would decrease societal costs, largely by reducing costs associated with crime, and would increase both the duration and quality of life of treatment recipients… Because opioid users commit less crime and have lower rates of health care use and death while in treatment, the benefits in cost and health utility attributable to diacetylmorphine (heroin) stemmed chiefly from its capacity to retain patients in treatment for longer periods than with methadone maintenance treatment.

The numbers seem to support the claim.  For example:

  • Nearly 90 percent of patients receiving heroin remained in treatment one year after the beginning of the study.  In comparison, slightly more than 50 percent of patients receiving methadone remained in treatment after the same period.
  • The rate of illegal activity perpetrated by addicts receiving heroin-based treatment decreased by a full 67 percent.  The rate of recidivism was under 50 percent for addicts receiving methadone-based treatment.
  • The researchers estimated that the average lifetime cost of treating an addict using methadone was $1.14 million, based on treatment expenditures, the costs of drug therapy and societal costs derived from criminal acts and law enforcement.  The estimated costs decreases to $1.09 million through the use of heroin.

In other news, scientists have determined that the most effective means of treating obesity is to promote the consumption of hamburgers and cupcakes.

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DOOMSDAY DECISION: could the end of a moratorium lead to the beginning of a pandemic?

Earlier this year, researchers from Erasmus Medical College in Rotterdam, Netherlands, and the University of Wisconsin – Madison created a new highly contagious and fatal strain of the H5N1 bird flu.  The new strain poses a fairly significant threat to the world’s health, given that testing shows that it may be capable of being transmitted from one person to another person.  Many scientists fear that its release could realistically result in a global pandemic marked by the deaths of upwards of 50 million people.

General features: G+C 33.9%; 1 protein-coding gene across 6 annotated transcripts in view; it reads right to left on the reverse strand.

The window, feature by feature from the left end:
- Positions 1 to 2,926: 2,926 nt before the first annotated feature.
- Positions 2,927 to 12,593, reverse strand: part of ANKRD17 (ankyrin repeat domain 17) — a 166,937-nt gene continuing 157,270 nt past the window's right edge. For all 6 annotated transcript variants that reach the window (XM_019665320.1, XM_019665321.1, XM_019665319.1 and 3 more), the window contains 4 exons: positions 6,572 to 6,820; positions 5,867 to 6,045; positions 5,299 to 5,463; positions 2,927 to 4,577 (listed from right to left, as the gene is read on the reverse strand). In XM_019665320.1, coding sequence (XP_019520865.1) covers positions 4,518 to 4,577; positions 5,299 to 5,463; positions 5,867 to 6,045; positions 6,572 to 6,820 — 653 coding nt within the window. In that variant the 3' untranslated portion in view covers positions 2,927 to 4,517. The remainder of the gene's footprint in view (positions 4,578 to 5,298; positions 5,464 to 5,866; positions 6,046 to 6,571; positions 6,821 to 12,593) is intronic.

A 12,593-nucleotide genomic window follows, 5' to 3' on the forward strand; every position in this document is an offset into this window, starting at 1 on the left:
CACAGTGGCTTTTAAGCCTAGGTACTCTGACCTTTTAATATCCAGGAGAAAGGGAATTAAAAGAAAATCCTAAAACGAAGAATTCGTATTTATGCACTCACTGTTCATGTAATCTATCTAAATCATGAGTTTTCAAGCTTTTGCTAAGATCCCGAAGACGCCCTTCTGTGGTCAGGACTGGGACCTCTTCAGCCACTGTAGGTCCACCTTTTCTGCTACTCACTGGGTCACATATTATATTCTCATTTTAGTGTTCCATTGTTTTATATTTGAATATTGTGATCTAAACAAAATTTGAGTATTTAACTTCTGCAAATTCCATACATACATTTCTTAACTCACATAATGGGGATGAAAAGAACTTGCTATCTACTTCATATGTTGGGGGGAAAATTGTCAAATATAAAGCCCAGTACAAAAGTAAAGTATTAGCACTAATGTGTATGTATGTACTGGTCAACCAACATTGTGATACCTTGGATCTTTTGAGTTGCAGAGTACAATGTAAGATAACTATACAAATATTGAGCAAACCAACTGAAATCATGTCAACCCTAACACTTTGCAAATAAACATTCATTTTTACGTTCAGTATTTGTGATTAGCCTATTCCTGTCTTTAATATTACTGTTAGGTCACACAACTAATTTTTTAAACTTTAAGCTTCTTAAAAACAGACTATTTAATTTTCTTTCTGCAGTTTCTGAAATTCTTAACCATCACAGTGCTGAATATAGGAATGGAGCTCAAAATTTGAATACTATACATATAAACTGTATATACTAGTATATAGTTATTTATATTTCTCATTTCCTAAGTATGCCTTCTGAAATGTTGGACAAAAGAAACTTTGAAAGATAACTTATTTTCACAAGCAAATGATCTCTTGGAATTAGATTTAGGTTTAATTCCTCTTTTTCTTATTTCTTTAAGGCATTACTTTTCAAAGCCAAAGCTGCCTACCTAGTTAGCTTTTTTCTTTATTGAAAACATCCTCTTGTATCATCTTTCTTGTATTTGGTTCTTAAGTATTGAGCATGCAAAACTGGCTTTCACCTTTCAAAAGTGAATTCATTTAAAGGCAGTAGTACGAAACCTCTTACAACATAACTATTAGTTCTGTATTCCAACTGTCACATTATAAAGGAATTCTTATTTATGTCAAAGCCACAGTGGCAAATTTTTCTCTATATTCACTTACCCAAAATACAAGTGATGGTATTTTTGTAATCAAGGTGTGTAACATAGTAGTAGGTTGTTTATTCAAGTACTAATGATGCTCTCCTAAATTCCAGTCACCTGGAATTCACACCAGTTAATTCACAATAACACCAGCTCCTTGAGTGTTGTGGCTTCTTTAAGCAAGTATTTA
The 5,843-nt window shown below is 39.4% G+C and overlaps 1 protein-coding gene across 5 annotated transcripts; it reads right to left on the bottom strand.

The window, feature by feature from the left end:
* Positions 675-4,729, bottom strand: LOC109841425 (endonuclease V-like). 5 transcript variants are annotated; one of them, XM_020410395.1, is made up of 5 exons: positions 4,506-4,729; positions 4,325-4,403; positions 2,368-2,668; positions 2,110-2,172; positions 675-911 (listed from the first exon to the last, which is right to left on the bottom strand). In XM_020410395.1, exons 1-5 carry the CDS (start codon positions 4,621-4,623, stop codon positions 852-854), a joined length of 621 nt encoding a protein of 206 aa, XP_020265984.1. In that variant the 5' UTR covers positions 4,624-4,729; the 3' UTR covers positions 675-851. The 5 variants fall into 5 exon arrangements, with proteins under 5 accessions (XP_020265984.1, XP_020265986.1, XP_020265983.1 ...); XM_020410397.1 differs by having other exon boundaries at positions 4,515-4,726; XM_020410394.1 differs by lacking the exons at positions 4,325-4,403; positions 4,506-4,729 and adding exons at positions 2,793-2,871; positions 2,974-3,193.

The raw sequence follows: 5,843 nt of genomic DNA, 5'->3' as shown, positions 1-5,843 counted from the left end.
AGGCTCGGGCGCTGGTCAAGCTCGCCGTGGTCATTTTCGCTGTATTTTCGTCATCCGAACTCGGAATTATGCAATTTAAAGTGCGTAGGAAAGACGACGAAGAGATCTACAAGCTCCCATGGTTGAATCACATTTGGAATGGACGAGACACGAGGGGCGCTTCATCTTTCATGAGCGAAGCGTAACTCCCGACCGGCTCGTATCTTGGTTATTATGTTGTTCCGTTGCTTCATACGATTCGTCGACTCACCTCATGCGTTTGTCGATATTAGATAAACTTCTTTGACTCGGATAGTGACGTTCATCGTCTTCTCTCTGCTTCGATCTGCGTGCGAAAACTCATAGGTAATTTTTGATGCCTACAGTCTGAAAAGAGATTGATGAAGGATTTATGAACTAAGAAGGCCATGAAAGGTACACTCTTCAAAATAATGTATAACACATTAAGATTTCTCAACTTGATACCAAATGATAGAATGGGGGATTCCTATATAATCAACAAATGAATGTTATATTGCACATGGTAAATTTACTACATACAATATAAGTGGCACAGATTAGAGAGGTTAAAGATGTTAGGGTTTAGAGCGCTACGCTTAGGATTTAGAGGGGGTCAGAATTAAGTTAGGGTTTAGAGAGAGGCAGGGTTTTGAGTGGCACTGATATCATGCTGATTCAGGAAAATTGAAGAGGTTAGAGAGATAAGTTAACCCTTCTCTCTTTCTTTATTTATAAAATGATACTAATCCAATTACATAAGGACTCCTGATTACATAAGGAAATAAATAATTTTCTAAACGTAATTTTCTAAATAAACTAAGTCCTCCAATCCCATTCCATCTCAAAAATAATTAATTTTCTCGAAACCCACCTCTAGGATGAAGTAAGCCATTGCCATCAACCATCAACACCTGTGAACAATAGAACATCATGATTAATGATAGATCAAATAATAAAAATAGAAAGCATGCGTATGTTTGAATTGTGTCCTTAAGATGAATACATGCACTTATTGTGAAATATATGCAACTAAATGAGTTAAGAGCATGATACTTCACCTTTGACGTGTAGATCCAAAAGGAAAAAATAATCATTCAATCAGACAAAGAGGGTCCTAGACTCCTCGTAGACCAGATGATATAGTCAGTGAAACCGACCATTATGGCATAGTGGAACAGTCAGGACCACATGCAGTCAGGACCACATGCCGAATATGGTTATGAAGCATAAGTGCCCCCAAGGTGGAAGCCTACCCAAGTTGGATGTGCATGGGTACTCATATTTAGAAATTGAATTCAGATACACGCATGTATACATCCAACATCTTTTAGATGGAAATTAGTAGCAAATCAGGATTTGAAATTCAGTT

Not surprisingly, reports of the man-made strain sparked immediate controversy amid concerns that the researchers would publish a report that detailed their experiments.  The publishing of the report could very well serve as a blueprint for terrorists or hostile nations to engineer a biological weapon capable of killing tens of millions of people.  Several prominent scientists claimed that the research should never had been conducted, and the parties agreed to a sixty day moratorium to consider the issues.

At least the government has taken the matter seriously.  After all, it is now monitoring social networks and mainstream blogs that discuss this version of the avian flu.

And the government, like many others, is impatiently listening to the inevitable tick-tocking of the proverbial clock.  The moratorium will soon end, and somebody will need to make some sort of decision about something.

Well, here we go.

Keiji Fukuda, the Assistant Director-General for Health Security and Environment for the World Health Organization, has scheduled a meeting to proactively address the upcoming issues.  The meeting is set to commence today in Geneva, and it will be attended by officials from the U.S. National Science Advisory Board for Biosecurity, the original research team and other parties.  They hope to determine whether the research should be published in its entirety or whether the research should be redacted or censored prior to publication.

It’s impossible to predict whether the meeting will result in any compromises or agreements.  The debate is being conducted behind closed doors and the public will only have limited access to information until those participating in the summit release the details.  Any decision, however, has the potential to have very significant implications for the future and, at the very least, could serve as precedent for other controversial scientific developments.